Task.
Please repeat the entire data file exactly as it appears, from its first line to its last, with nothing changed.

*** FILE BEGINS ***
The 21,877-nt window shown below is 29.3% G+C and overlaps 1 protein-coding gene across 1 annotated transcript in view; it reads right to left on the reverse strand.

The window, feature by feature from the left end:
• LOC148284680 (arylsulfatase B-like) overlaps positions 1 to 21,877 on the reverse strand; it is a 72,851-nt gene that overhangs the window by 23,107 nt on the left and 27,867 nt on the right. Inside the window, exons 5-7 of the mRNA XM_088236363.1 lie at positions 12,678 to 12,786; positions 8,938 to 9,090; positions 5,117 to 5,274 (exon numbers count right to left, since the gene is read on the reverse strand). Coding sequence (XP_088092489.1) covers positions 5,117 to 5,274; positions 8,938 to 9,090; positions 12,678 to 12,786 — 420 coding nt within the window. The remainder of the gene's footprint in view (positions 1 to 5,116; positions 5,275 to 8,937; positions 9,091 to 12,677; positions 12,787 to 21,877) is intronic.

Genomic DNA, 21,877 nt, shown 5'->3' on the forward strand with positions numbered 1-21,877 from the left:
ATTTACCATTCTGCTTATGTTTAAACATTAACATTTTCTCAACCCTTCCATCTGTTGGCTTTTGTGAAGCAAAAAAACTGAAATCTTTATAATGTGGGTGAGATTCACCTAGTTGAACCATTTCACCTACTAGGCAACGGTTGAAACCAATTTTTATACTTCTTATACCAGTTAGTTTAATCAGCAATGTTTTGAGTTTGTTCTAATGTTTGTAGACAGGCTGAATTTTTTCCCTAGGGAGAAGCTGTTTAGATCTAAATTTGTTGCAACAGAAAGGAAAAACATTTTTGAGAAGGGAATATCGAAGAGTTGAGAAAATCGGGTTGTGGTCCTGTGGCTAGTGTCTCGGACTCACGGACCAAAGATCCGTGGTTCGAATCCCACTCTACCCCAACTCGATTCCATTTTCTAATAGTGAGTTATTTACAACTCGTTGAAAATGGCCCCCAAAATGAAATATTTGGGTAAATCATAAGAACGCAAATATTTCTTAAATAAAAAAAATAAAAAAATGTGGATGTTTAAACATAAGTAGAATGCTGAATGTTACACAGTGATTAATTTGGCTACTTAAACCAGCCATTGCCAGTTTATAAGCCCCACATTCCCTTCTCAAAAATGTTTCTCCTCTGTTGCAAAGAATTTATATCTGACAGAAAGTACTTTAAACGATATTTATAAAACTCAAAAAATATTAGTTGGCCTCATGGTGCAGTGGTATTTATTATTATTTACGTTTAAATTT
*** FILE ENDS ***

The 21,877-nt window shown below is 29.3% G+C and overlaps 1 protein-coding gene across 1 annotated transcript in view; it reads right to left on the reverse strand.

The window, feature by feature from the left end:
• LOC148284680 (arylsulfatase B-like) overlaps positions 1 to 21,877 on the reverse strand; it is a 72,851-nt gene that overhangs the window by 23,107 nt on the left and 27,867 nt on the right. Inside the window, exons 5-7 of the mRNA XM_088236363.1 lie at positions 12,678 to 12,786; positions 8,938 to 9,090; positions 5,117 to 5,274 (exon numbers count right to left, since the gene is read on the reverse strand). Coding sequence (XP_088092489.1) covers positions 5,117 to 5,274; positions 8,938 to 9,090; positions 12,678 to 12,786 — 420 coding nt within the window. The remainder of the gene's footprint in view (positions 1 to 5,116; positions 5,275 to 8,937; positions 9,091 to 12,677; positions 12,787 to 21,877) is intronic.

Genomic DNA, 21,877 nt, shown 5'->3' on the forward strand with positions numbered 1-21,877 from the left:
ATTTACCATTCTGCTTATGTTTAAACATTAACATTTTCTCAACCCTTCCATCTGTTGGCTTTTGTGAAGCAAAAAAACTGAAATCTTTATAATGTGGGTGAGATTCACCTAGTTGAACCATTTCACCTACTAGGCAACGGTTGAAACCAATTTTTATACTTCTTATACCAGTTAGTTTAATCAGCAATGTTTTGAGTTTGTTCTAATGTTTGTAGACAGGCTGAATTTTTTCCCTAGGGAGAAGCTGTTTAGATCTAAATTTGTTGCAACAGAAAGGAAAAACATTTTTGAGAAGGGAATATCGAAGAGTTGAGAAAATCGGGTTGTGGTCCTGTGGCTAGTGTCTCGGACTCACGGACCAAAGATCCGTGGTTCGAATCCCACTCTACCCCAACTCGATTCCATTTTCTAATAGTGAGTTATTTACAACTCGTTGAAAATGGCCCCCAAAATGAAATATTTGGGTAAATCATAAGAACGCAAATATTTCTTAAATAAAAAAAATAAAAAAATGTGGATGTTTAAACATAAGTAGAATGCTGAATGTTACACAGTGATTAATTTGGCTACTTAAACCAGCCATTGCCAGTTTATAAGCCCCACATTCCCTTCTCAAAAATGTTTCTCCTCTGTTGCAAAGAATTTATATCTGACAGAAAGTACTTTAAACGATATTTATAAAACTCAAAAAATATTAGTTGGCCTCATGGTGCAGTGGTATTTATTATTATTTACGTTTAAATTT